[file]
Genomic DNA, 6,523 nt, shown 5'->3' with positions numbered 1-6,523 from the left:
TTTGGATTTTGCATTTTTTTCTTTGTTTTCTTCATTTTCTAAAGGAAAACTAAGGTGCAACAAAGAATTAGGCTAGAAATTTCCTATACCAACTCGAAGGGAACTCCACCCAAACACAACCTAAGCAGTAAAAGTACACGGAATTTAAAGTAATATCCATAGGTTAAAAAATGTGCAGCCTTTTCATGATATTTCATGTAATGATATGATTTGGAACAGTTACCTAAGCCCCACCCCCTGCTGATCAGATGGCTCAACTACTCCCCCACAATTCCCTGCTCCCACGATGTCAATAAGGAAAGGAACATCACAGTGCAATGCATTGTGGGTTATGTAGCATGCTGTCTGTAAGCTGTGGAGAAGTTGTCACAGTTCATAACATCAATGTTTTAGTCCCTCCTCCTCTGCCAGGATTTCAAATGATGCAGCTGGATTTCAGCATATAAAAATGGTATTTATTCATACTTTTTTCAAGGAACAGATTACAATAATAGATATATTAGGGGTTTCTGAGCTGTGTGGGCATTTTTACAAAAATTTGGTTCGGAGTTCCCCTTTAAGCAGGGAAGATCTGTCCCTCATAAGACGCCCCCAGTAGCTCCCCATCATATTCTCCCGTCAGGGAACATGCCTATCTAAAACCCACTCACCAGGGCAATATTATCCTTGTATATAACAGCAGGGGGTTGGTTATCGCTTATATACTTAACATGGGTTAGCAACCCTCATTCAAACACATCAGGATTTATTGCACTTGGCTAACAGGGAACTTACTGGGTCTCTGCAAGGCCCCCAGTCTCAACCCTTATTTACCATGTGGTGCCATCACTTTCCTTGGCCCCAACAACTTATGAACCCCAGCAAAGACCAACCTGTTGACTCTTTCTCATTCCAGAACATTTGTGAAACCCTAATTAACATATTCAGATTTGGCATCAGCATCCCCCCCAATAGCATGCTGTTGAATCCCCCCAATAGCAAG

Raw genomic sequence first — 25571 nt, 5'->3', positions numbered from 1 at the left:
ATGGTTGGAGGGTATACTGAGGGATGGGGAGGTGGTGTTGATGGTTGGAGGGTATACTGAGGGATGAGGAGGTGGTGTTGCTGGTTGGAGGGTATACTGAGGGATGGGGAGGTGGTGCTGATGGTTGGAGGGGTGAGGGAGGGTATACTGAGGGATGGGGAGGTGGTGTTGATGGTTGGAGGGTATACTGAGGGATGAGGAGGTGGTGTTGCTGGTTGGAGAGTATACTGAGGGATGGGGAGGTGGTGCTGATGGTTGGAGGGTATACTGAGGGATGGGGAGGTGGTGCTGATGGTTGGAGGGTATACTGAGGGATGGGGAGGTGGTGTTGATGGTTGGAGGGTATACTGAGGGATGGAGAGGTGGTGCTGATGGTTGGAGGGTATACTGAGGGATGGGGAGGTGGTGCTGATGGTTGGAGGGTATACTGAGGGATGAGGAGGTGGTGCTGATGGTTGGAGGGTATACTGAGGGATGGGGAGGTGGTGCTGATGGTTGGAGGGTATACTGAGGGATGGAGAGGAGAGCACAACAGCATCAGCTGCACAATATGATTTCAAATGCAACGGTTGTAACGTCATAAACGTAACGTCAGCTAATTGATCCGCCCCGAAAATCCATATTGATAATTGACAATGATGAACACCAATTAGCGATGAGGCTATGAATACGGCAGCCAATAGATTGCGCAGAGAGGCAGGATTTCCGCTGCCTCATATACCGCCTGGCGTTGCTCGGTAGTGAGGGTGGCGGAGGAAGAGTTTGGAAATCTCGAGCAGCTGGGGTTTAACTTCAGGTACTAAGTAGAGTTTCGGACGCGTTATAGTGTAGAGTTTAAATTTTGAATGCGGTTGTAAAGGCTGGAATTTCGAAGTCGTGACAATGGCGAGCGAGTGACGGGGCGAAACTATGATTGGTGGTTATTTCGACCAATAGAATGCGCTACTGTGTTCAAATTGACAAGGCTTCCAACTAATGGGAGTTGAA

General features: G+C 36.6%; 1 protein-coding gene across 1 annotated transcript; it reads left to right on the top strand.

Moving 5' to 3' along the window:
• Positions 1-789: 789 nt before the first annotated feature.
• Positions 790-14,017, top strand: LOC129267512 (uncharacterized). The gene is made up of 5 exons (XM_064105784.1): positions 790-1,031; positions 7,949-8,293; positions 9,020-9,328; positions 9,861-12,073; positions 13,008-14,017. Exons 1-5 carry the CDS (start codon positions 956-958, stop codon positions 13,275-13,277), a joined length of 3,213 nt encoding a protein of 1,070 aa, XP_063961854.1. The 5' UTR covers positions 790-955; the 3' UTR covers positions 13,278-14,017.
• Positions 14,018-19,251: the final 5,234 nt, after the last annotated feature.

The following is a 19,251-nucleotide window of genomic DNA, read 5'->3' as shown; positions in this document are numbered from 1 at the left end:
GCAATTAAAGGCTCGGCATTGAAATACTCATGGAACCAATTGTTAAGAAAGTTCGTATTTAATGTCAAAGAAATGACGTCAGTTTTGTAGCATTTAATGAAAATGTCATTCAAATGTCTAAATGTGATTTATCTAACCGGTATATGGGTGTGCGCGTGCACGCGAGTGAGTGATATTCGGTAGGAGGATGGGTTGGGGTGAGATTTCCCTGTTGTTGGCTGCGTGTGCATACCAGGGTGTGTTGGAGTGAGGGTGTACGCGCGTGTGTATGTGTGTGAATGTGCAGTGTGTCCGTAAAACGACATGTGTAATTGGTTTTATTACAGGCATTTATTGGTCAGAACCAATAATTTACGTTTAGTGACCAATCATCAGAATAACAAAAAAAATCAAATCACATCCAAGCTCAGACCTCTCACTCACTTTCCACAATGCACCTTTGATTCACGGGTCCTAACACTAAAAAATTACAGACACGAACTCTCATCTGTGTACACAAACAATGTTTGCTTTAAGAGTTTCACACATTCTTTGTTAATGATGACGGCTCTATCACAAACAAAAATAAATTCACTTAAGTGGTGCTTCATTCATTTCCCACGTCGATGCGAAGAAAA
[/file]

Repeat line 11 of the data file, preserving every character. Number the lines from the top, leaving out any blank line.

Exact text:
GCAATTAAAGGCTCGGCATTGAAATACTCATGGAACCAATTGTTAAGAAAGTTCGTATTTAATGTCAAAGAAATGACGTCAGTTTTGTAGCATTTAATGAAAATGTCATTCAAATGTCTAAATGTGATTTATCTAACCGGTATATGGGTGTGCGCGTGCACGCGAGTGAGTGATATTCGGTAGGAGGATGGGTTGGGGTGAGATTTCCCTGTTGTTGGCTGCGTGTGCATACCAGGGTGTGTTGGAGTGAGGGTGTACGCGCGTGTGTATGTGTGTGAATGTGCAGTGTGTCCGTAAAACGACATGTGTAATTGGTTTTATTACAGGCATTTATTGGTCAGAACCAATAATTTACGTTTAGTGACCAATCATCAGAATAACAAAAAAAATCAAATCACATCCAAGCTCAGACCTCTCACTCACTTTCCACAATGCACCTTTGATTCACGGGTCCTAACACTAAAAAATTACAGACACGAACTCTCATCTGTGTACACAAACAATGTTTGCTTTAAGAGTTTCACACATTCTTTGTTAATGATGACGGCTCTATCACAAACAAAAATAAATTCACTTAAGTGGTGCTTCATTCATTTCCCACGTCGATGCGAAGAAAA